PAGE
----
Women Still Not Becoming Engineers

It appears that not much has changed over the past several years - women are still not showing much interest in technical fields such as engineering. In fact, of the 855 people majoring in engineering at Georgia Tech, only 87 of them are women. On the national scale, only about 1/5 of enginerring students are women.

Why is it that women are not as interested in the field of engineering as their male counterparts? Is it due to stereotyping? Does our educational system fail to encourage women to enter the field? Are women just misinformed when it comes to what an engineer really does? According to one study, many women weren't interested in the field of engineering simply because they didn't perceive it as a field that allowed them to help others. Is this the key to getting more women into the field? Do schools and high school counselors need to better demonstrate to girls the many ways that engineering can impact the lives of others?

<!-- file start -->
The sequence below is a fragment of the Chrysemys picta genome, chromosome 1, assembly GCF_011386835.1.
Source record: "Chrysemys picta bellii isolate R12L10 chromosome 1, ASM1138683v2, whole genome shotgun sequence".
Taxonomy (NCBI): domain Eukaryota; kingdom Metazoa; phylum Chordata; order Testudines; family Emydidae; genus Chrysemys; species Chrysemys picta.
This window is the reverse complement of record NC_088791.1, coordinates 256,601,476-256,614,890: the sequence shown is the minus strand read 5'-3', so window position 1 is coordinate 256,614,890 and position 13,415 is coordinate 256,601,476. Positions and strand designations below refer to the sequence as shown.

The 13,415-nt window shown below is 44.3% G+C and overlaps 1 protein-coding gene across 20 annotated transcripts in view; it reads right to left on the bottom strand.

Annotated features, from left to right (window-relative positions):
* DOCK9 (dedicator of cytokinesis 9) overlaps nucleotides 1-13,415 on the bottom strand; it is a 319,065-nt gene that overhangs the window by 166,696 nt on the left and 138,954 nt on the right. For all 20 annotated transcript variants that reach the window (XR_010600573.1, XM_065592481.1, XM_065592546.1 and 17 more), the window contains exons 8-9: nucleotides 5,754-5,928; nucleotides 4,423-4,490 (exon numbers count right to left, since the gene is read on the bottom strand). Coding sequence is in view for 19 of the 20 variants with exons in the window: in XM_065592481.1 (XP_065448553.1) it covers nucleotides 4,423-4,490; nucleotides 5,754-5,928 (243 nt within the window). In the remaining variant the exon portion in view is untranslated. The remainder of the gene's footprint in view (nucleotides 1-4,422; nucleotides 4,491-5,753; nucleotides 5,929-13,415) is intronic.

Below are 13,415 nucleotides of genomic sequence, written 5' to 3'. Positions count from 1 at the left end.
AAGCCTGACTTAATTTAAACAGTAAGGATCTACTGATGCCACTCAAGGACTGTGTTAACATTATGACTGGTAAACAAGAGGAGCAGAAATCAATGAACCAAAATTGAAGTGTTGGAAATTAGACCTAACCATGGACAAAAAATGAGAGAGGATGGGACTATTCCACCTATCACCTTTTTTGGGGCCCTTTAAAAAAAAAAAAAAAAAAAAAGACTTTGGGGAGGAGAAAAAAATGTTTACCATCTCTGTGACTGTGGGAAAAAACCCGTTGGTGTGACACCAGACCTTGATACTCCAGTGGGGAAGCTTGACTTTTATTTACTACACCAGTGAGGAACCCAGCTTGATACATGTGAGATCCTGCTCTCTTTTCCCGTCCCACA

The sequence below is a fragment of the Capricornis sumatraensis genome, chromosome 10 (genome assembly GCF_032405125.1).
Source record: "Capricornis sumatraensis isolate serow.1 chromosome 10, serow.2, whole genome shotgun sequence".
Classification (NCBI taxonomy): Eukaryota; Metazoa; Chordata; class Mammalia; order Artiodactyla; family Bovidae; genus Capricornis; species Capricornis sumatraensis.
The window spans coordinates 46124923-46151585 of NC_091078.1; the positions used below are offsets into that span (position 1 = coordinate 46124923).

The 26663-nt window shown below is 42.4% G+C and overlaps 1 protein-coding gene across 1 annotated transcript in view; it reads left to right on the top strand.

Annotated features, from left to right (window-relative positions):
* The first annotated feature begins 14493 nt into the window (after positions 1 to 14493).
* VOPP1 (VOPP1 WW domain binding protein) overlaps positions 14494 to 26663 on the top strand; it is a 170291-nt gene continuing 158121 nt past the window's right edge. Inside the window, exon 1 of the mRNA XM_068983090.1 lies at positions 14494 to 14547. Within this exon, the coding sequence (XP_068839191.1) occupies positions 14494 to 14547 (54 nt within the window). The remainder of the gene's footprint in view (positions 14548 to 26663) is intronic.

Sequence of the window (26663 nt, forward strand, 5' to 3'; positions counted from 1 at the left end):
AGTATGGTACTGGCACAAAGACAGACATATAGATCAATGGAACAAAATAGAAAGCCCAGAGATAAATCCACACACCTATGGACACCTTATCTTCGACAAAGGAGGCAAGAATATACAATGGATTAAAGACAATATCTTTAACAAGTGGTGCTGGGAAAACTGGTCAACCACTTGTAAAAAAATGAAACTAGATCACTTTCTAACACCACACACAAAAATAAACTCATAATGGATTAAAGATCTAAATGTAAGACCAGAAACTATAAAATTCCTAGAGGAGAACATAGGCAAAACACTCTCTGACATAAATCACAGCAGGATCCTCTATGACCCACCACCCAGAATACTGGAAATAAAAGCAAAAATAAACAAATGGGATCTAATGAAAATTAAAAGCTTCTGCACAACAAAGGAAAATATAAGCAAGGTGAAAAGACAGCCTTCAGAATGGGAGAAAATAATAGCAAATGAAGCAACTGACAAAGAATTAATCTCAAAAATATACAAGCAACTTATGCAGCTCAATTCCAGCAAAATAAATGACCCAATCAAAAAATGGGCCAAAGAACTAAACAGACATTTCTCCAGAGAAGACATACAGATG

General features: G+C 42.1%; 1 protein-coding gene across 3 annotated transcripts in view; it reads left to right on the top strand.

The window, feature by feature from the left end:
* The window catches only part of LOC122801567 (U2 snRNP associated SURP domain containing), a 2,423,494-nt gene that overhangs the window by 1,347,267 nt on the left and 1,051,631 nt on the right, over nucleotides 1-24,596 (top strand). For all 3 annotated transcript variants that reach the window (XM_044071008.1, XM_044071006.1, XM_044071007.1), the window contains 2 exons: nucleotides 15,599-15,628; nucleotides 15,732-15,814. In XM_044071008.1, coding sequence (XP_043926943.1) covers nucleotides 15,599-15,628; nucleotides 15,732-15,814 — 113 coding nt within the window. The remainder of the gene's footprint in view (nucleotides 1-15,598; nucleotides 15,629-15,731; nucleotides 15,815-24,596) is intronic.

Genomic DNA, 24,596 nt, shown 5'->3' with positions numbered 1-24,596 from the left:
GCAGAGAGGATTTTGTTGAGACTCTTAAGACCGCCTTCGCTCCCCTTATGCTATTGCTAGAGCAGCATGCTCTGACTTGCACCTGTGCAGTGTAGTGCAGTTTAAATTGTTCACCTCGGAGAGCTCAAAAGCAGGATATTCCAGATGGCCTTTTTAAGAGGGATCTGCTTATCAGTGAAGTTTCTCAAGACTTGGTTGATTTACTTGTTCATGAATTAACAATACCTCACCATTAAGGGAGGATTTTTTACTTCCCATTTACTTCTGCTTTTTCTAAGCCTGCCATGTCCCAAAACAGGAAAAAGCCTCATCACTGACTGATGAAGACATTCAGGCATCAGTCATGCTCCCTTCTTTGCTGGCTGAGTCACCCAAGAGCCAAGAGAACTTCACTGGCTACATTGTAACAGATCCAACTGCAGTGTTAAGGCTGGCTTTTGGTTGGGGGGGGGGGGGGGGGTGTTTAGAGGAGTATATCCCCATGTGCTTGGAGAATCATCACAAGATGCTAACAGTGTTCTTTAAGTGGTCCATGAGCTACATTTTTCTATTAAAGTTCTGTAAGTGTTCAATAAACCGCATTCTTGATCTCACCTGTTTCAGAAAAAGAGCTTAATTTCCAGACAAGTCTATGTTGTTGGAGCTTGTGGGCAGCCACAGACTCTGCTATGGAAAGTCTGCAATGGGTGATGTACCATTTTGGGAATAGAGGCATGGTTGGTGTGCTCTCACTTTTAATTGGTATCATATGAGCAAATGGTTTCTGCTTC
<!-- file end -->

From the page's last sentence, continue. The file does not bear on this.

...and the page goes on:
The fact is, the United States needs to find a way to get women more interested in the field of engineering if we hope to remain competitive with other countries in the field. Currently, the United States falls far behind other countries such as India and China when it comes to the number of engineers, and scientists in general for that matter, that we graduate from our colleges. Getting more women and minorities interested in the field is key to increasing our numbers of engineers. In addition, the diverse and creative perspective brought in by women can help set the United States apart from other countries. So, it is time to start finding some answers to these questions.

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